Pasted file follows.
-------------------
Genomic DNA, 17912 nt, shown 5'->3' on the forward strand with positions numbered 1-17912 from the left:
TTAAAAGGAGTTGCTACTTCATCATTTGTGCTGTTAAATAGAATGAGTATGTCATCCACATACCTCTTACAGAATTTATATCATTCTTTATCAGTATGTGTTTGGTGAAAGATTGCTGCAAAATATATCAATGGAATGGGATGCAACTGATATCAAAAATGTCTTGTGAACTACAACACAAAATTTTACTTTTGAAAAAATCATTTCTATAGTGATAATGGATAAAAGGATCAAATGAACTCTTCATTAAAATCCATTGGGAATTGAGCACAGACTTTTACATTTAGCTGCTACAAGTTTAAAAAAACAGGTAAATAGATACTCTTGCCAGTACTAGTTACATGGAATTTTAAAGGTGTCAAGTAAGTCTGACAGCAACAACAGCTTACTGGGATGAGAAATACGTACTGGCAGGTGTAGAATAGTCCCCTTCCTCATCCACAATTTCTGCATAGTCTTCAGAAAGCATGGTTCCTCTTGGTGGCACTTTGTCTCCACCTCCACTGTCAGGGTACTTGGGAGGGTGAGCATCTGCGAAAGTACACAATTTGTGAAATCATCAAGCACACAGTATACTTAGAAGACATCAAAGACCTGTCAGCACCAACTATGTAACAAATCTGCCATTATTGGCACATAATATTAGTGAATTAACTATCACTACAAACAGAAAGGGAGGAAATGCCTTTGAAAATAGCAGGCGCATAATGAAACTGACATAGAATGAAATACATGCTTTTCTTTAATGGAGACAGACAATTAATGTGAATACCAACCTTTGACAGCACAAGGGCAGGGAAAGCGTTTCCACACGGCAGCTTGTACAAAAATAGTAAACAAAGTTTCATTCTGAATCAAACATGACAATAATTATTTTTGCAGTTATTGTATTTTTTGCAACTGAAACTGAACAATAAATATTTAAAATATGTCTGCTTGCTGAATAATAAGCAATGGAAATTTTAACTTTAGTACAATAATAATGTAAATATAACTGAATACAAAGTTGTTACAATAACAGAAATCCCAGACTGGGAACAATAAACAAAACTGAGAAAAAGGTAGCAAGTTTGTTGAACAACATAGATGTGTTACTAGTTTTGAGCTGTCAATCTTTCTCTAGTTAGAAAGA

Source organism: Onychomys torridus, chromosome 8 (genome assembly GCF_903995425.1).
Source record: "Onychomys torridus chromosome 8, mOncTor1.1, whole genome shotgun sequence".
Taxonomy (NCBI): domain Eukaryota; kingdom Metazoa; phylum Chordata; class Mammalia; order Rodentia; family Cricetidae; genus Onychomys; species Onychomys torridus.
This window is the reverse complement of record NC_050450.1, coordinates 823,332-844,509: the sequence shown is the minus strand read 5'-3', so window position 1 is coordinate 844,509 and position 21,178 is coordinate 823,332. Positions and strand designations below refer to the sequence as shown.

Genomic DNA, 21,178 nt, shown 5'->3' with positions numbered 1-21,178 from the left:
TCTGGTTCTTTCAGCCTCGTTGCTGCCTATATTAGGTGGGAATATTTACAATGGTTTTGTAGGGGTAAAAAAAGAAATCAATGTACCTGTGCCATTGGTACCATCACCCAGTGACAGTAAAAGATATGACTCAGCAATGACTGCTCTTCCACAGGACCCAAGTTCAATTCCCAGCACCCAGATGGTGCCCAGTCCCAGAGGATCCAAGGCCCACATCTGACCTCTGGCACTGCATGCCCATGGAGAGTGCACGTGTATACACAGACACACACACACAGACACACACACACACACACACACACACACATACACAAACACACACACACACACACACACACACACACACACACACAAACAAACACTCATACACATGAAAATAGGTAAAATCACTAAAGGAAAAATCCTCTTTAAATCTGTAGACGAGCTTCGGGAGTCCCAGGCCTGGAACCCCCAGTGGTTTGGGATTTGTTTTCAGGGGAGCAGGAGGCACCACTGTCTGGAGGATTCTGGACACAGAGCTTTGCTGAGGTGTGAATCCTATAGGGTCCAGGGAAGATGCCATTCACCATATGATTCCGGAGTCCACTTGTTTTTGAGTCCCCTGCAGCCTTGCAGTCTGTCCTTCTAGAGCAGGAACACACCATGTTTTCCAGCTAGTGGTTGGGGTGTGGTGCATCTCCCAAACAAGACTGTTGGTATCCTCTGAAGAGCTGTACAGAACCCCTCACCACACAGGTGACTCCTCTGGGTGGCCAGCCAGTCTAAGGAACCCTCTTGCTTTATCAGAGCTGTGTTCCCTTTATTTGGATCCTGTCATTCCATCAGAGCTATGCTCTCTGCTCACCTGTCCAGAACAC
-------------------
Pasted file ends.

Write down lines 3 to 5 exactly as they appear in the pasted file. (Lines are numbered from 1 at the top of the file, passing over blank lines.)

Source organism: Onychomys torridus, chromosome 8 (genome assembly GCF_903995425.1).
Source record: "Onychomys torridus chromosome 8, mOncTor1.1, whole genome shotgun sequence".
Taxonomy (NCBI): domain Eukaryota; kingdom Metazoa; phylum Chordata; class Mammalia; order Rodentia; family Cricetidae; genus Onychomys; species Onychomys torridus.